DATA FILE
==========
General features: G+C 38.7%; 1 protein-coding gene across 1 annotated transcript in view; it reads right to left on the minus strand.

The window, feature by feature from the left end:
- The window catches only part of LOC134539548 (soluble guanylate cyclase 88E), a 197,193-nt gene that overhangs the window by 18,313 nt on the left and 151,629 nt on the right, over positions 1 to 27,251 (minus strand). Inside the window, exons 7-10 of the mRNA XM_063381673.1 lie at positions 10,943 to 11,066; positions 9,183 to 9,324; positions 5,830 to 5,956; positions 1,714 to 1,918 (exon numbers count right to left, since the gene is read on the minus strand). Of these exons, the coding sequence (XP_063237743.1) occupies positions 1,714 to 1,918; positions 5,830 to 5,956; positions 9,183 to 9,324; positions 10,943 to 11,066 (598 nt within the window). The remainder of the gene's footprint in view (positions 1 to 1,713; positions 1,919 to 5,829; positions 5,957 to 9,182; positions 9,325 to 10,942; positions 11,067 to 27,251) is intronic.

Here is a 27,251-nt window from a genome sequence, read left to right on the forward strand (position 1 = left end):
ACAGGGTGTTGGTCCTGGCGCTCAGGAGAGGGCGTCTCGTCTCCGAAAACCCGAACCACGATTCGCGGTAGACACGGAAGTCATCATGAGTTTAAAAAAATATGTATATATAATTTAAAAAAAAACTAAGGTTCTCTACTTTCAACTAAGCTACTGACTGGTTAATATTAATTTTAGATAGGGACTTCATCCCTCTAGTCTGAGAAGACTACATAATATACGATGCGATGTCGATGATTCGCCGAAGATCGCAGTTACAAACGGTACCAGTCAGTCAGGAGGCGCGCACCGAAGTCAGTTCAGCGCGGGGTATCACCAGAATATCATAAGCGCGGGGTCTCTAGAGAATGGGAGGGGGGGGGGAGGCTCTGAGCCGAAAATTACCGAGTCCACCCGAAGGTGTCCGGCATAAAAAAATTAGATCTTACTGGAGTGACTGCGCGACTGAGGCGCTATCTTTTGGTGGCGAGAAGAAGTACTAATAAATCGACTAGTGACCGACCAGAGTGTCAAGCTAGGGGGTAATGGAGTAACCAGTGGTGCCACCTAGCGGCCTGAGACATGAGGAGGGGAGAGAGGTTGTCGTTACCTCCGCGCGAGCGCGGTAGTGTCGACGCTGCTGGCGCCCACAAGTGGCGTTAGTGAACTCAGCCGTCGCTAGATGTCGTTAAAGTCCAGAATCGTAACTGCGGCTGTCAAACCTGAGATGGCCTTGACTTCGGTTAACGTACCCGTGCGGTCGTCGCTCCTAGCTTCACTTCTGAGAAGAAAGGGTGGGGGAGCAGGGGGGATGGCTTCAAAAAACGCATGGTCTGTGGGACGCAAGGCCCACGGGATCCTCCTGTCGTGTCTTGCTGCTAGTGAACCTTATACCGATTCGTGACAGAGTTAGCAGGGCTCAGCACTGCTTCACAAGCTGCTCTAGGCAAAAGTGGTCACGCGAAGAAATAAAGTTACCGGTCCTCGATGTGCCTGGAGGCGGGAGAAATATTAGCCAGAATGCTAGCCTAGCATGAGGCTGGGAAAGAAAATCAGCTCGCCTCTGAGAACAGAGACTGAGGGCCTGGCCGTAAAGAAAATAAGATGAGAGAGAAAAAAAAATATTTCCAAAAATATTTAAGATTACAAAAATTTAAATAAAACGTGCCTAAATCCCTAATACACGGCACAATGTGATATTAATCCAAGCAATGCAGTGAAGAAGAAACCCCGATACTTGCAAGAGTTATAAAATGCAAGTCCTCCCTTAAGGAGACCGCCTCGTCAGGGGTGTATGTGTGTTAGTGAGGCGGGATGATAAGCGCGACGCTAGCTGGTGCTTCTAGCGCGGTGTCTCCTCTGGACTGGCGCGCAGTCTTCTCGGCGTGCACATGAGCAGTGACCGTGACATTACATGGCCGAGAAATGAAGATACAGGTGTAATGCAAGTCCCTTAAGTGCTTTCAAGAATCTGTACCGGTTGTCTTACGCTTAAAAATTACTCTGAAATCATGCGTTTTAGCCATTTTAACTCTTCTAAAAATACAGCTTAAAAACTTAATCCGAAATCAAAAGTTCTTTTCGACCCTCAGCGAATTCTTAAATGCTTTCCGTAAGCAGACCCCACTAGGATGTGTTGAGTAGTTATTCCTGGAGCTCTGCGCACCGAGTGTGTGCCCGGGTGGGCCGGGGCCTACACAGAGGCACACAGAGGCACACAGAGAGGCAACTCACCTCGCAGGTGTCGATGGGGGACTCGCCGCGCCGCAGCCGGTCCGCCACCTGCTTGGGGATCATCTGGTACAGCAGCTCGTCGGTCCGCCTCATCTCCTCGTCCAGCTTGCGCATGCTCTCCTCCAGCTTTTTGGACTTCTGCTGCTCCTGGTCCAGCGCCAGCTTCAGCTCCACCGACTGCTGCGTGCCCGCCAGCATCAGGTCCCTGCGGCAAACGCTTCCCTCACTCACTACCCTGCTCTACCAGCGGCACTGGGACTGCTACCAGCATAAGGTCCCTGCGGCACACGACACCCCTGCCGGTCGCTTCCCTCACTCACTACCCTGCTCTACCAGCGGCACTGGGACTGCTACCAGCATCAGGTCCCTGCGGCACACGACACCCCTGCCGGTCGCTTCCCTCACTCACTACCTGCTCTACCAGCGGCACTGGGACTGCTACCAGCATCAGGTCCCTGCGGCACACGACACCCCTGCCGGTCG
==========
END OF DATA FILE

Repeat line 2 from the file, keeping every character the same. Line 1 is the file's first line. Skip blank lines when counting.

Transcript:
The window, feature by feature from the left end: